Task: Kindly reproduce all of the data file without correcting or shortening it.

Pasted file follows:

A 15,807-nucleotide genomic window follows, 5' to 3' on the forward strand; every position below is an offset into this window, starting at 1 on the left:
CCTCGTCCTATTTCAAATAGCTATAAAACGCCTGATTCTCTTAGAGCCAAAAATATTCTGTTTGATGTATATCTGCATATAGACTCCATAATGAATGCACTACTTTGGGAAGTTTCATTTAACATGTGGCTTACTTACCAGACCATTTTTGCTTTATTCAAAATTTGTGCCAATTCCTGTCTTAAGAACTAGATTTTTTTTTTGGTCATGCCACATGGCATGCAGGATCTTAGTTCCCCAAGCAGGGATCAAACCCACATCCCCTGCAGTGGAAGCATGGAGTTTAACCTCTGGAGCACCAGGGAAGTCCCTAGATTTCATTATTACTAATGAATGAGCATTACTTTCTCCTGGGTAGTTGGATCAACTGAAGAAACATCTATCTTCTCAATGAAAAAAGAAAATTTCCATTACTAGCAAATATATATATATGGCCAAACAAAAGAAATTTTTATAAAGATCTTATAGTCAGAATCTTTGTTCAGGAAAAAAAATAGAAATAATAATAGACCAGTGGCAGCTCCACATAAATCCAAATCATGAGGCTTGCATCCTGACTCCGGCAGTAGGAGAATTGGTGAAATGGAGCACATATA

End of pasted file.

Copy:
A 15,807-nucleotide genomic window follows, 5' to 3' on the forward strand; every position below is an offset into this window, starting at 1 on the left:
CCTCGTCCTATTTCAAATAGCTATAAAACGCCTGATTCTCTTAGAGCCAAAAATATTCTGTTTGATGTATATCTGCATATAGACTCCATAATGAATGCACTACTTTGGGAAGTTTCATTTAACATGTGGCTTACTTACCAGACCATTTTTGCTTTATTCAAAATTTGTGCCAATTCCTGTCTTAAGAACTAGATTTTTTTTTTGGTCATGCCACATGGCATGCAGGATCTTAGTTCCCCAAGCAGGGATCAAACCCACATCCCCTGCAGTGGAAGCATGGAGTTTAACCTCTGGAGCACCAGGGAAGTCCCTAGATTTCATTATTACTAATGAATGAGCATTACTTTCTCCTGGGTAGTTGGATCAACTGAAGAAACATCTATCTTCTCAATGAAAAAAGAAAATTTCCATTACTAGCAAATATATATATATGGCCAAACAAAAGAAATTTTTATAAAGATCTTATAGTCAGAATCTTTGTTCAGGAAAAAAAATAGAAATAATAATAGACCAGTGGCAGCTCCACATAAATCCAAATCATGAGGCTTGCATCCTGACTCCGGCAGTAGGAGAATTGGTGAAATGGAGCACATATA